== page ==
10 10 Evidence in Assurance Cases: The “Assurance Tripod” ProcessProcess ProductProduct TestTest Software Assurance Combining evidence from multiple sources: 0 Process and people used to develop the system 0 Systematic testing 0 Product review and analyses 0 Testing alone cannot provide adequate evidence

11 11 Combining Evidence: Domain and Structural Expertise Required Domain Issues Structural Software Issues Evidence required to support claims

12 12 “The Trouble with Assurance Cases Today”… l Much room for improvement - Post-mortems of spectacular mishaps - Cost and burden of high assurance systems l There are problems in every aspects of assurance cases - Building them - Reviewing them - Maintaining them - Reusing them

13 13 Building the Assurance Case l Most guidance is strong on excruciating detail for format, weak on gathering, merging, and reviewing technical evidence l Guidance often uses the “cast a wide net” tactic - Assurance costs time and money - “Squandered diagnostic resources” l Little tool support and free format text files makes coordination, tracking, and workflow management hard - Imagine building a 500 page project plan by hand, on paper

14 14 Reviewing the Assurance Case l Stacks of free-format text makes the review process tedious - Hard to see linkages or patterns - Hides key results in sheer volume l Weak guidance on review of arguments and evidence often results in ad hoc criteria (be very nice to your reviewer!) l “It should be what you’ve accomplished, not how hard you’ve worked”… l What if evidence is incomplete, or inconsistent? How to evaluate strength of evidence?

15 15 Maintaining the Assurance Case l The one thing more brittle than software: the associated assurance case l Volume and free format text makes it difficult to understand impact of a change on assurance structure - Have the claims changed? - Are arguments invalidated or new ones needed? - Is evidence still relevant, new evidence needed? - “Weak link effect” of discrete systems compounds the problem l Revalidation costs are a major burden for critical systems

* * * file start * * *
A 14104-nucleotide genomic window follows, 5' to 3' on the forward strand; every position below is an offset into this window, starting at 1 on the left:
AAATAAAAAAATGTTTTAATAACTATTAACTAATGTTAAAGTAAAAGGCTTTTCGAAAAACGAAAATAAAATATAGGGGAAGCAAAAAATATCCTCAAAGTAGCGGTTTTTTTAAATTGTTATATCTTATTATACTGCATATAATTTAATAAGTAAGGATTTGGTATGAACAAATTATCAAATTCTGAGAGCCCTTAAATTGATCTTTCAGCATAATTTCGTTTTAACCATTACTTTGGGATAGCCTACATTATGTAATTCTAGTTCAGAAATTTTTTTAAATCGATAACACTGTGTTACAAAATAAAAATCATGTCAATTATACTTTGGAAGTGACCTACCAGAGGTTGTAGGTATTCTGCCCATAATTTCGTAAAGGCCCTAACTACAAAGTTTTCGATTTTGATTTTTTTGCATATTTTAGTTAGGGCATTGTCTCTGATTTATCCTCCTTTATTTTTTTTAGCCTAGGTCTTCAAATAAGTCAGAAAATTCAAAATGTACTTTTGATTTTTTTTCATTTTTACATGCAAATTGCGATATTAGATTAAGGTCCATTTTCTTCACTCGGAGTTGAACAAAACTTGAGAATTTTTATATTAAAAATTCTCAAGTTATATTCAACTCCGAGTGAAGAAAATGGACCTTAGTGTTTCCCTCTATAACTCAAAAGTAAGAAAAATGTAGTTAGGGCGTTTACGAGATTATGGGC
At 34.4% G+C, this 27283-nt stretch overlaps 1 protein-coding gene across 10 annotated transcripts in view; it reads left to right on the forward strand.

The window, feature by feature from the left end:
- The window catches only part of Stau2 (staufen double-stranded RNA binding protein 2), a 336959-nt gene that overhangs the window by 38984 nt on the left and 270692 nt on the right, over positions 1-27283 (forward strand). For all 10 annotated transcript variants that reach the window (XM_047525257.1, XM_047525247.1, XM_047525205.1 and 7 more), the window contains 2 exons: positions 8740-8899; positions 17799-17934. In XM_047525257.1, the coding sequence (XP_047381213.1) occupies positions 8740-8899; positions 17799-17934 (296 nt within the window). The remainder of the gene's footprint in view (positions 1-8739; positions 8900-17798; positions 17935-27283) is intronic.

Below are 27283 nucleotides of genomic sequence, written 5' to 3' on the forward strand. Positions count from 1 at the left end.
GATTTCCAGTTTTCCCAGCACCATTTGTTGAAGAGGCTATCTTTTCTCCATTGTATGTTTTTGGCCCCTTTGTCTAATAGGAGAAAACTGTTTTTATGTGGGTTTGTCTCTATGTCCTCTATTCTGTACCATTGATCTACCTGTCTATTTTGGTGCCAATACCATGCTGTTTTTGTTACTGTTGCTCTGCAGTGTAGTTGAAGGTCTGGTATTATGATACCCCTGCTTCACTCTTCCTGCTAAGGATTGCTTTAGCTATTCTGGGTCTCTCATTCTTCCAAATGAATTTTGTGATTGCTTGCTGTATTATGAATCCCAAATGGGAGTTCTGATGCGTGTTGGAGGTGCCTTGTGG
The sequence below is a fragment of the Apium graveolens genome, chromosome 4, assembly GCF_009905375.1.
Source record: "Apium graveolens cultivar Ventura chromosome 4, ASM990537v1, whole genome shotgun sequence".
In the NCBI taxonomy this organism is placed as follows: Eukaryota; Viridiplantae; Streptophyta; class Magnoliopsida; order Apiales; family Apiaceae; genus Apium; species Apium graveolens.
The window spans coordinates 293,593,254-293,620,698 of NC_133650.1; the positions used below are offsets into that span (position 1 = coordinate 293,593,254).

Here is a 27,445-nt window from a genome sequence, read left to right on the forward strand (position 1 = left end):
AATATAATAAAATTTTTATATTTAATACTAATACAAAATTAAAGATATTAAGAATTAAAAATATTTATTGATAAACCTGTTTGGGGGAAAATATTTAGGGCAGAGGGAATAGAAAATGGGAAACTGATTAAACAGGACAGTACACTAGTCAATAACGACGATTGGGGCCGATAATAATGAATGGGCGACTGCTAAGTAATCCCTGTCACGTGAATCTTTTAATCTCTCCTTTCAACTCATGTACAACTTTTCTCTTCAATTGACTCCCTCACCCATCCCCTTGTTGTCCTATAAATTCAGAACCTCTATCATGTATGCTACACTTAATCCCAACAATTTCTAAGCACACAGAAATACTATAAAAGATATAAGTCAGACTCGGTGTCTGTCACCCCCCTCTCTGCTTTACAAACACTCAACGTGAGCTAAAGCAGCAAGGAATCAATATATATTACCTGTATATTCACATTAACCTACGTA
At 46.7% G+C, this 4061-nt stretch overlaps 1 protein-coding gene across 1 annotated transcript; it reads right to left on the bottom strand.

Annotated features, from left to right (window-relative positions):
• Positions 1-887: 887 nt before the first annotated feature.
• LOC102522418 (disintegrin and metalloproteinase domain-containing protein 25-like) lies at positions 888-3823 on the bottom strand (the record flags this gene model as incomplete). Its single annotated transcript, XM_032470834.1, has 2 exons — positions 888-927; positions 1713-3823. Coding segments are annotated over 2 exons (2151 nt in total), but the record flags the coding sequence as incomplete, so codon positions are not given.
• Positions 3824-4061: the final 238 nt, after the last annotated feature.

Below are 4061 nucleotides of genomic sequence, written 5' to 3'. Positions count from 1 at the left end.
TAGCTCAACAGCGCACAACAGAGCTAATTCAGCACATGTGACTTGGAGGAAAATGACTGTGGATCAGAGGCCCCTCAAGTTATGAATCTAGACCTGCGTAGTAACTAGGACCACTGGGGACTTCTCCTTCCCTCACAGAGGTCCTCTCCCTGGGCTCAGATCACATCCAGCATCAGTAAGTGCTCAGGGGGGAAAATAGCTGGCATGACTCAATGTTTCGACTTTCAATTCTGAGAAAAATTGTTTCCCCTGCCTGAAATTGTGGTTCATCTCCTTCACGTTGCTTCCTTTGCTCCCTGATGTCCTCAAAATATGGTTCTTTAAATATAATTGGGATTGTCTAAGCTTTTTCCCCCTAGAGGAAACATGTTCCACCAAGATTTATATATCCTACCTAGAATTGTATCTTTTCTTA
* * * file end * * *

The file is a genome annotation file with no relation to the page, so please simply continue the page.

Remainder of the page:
16 16 Reusing the Assurance Case l Assurance case frameworks are rarely “1 st class objects”, the subject of study per se l Not much attention paid to tool support, idioms and templates, extracting patterns for future use l The relationship between claims, arguments, and evidence is not often explicit, making it hard to distinguish reusable from project specific portions of assurance case l Compare this with building a deck using a project planning tool

17 17 Opportunities for Improvement: Focus of MITRE Research l Ask me again this time next year… l Areas being explored (including connecting with existing work) - Notation (including graphical representations) l Goal Structuring Notation, Toulmin structures,… - Tool support l Simple editor and templates l Structural flaws and checking l Templates and idioms l Browser and annotations for review - Empirical study l Comparing various existing assurance cases l Apply early results to guinea pig projects (in parallel)

18 18 Potential Impact of New Tools and Techniques They’re teaching a new way of plowing over at the Grange tonight - you going? Naw - I already don’t plow as good as I know how... “Knowing is not enough, we must apply. Willing is not enough, we must do.” Goethe

19 19 Why is This Relevant? Software assurance is to MITRE’s sponsors what oil is to car engines: Slippery, difficult to handle, and easily overlooked - but if not taken care of, everything grinds to a halt...